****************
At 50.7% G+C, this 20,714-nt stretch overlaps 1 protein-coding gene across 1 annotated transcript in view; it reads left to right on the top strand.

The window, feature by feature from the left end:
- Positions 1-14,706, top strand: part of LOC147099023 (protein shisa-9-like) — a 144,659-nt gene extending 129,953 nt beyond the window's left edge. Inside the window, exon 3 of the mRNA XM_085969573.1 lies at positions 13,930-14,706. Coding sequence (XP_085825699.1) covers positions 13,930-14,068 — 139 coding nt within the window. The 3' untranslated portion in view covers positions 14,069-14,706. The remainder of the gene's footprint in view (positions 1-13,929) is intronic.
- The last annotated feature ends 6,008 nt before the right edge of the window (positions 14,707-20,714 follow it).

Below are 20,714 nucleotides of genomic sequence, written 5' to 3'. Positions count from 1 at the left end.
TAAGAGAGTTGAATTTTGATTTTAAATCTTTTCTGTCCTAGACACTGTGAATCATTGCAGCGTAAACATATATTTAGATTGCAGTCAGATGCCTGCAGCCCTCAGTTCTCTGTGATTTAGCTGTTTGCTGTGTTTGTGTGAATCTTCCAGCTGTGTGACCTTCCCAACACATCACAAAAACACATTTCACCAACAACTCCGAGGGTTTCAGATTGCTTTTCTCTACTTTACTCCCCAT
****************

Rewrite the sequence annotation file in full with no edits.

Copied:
At 50.7% G+C, this 20,714-nt stretch overlaps 1 protein-coding gene across 1 annotated transcript in view; it reads left to right on the top strand.

The window, feature by feature from the left end:
- Positions 1-14,706, top strand: part of LOC147099023 (protein shisa-9-like) — a 144,659-nt gene extending 129,953 nt beyond the window's left edge. Inside the window, exon 3 of the mRNA XM_085969573.1 lies at positions 13,930-14,706. Coding sequence (XP_085825699.1) covers positions 13,930-14,068 — 139 coding nt within the window. The 3' untranslated portion in view covers positions 14,069-14,706. The remainder of the gene's footprint in view (positions 1-13,929) is intronic.
- The last annotated feature ends 6,008 nt before the right edge of the window (positions 14,707-20,714 follow it).

Below are 20,714 nucleotides of genomic sequence, written 5' to 3'. Positions count from 1 at the left end.
TAAGAGAGTTGAATTTTGATTTTAAATCTTTTCTGTCCTAGACACTGTGAATCATTGCAGCGTAAACATATATTTAGATTGCAGTCAGATGCCTGCAGCCCTCAGTTCTCTGTGATTTAGCTGTTTGCTGTGTTTGTGTGAATCTTCCAGCTGTGTGACCTTCCCAACACATCACAAAAACACATTTCACCAACAACTCCGAGGGTTTCAGATTGCTTTTCTCTACTTTACTCCCCAT